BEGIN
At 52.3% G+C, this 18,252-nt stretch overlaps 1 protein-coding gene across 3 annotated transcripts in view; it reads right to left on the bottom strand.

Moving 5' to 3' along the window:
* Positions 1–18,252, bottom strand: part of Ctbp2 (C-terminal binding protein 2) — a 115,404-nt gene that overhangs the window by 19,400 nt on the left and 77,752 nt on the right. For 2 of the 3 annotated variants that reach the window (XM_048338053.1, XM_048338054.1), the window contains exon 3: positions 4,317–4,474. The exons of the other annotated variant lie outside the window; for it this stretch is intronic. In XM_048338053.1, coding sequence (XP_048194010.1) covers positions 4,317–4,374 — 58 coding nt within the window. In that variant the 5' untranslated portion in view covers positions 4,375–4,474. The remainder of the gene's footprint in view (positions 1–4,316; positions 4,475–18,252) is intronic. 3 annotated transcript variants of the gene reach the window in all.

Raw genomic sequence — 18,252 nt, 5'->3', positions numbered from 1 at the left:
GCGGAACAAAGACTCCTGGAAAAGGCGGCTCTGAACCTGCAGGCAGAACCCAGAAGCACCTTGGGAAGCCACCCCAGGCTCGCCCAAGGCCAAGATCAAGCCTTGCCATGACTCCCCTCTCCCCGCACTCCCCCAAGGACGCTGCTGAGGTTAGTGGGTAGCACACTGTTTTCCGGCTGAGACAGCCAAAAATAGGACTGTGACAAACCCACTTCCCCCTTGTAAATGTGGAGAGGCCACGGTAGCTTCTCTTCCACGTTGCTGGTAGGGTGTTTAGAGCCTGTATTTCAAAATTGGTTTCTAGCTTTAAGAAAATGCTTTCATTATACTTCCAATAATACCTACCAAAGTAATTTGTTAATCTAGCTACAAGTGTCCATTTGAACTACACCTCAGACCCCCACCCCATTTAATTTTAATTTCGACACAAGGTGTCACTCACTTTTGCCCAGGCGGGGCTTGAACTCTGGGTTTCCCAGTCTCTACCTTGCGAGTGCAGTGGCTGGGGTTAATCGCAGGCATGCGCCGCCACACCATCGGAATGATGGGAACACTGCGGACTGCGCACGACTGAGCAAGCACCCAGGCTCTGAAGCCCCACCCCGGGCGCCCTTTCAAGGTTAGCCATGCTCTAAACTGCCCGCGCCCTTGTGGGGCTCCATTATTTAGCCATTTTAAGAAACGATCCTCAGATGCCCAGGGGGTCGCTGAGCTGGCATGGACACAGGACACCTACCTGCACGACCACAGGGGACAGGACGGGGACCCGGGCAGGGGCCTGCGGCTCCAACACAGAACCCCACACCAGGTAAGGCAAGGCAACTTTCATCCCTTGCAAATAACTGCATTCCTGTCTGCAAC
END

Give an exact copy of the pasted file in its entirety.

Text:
At 52.3% G+C, this 18,252-nt stretch overlaps 1 protein-coding gene across 3 annotated transcripts in view; it reads right to left on the bottom strand.

Moving 5' to 3' along the window:
* Positions 1–18,252, bottom strand: part of Ctbp2 (C-terminal binding protein 2) — a 115,404-nt gene that overhangs the window by 19,400 nt on the left and 77,752 nt on the right. For 2 of the 3 annotated variants that reach the window (XM_048338053.1, XM_048338054.1), the window contains exon 3: positions 4,317–4,474. The exons of the other annotated variant lie outside the window; for it this stretch is intronic. In XM_048338053.1, coding sequence (XP_048194010.1) covers positions 4,317–4,374 — 58 coding nt within the window. In that variant the 5' untranslated portion in view covers positions 4,375–4,474. The remainder of the gene's footprint in view (positions 1–4,316; positions 4,475–18,252) is intronic. 3 annotated transcript variants of the gene reach the window in all.

Raw genomic sequence — 18,252 nt, 5'->3', positions numbered from 1 at the left:
GCGGAACAAAGACTCCTGGAAAAGGCGGCTCTGAACCTGCAGGCAGAACCCAGAAGCACCTTGGGAAGCCACCCCAGGCTCGCCCAAGGCCAAGATCAAGCCTTGCCATGACTCCCCTCTCCCCGCACTCCCCCAAGGACGCTGCTGAGGTTAGTGGGTAGCACACTGTTTTCCGGCTGAGACAGCCAAAAATAGGACTGTGACAAACCCACTTCCCCCTTGTAAATGTGGAGAGGCCACGGTAGCTTCTCTTCCACGTTGCTGGTAGGGTGTTTAGAGCCTGTATTTCAAAATTGGTTTCTAGCTTTAAGAAAATGCTTTCATTATACTTCCAATAATACCTACCAAAGTAATTTGTTAATCTAGCTACAAGTGTCCATTTGAACTACACCTCAGACCCCCACCCCATTTAATTTTAATTTCGACACAAGGTGTCACTCACTTTTGCCCAGGCGGGGCTTGAACTCTGGGTTTCCCAGTCTCTACCTTGCGAGTGCAGTGGCTGGGGTTAATCGCAGGCATGCGCCGCCACACCATCGGAATGATGGGAACACTGCGGACTGCGCACGACTGAGCAAGCACCCAGGCTCTGAAGCCCCACCCCGGGCGCCCTTTCAAGGTTAGCCATGCTCTAAACTGCCCGCGCCCTTGTGGGGCTCCATTATTTAGCCATTTTAAGAAACGATCCTCAGATGCCCAGGGGGTCGCTGAGCTGGCATGGACACAGGACACCTACCTGCACGACCACAGGGGACAGGACGGGGACCCGGGCAGGGGCCTGCGGCTCCAACACAGAACCCCACACCAGGTAAGGCAAGGCAACTTTCATCCCTTGCAAATAACTGCATTCCTGTCTGCAAC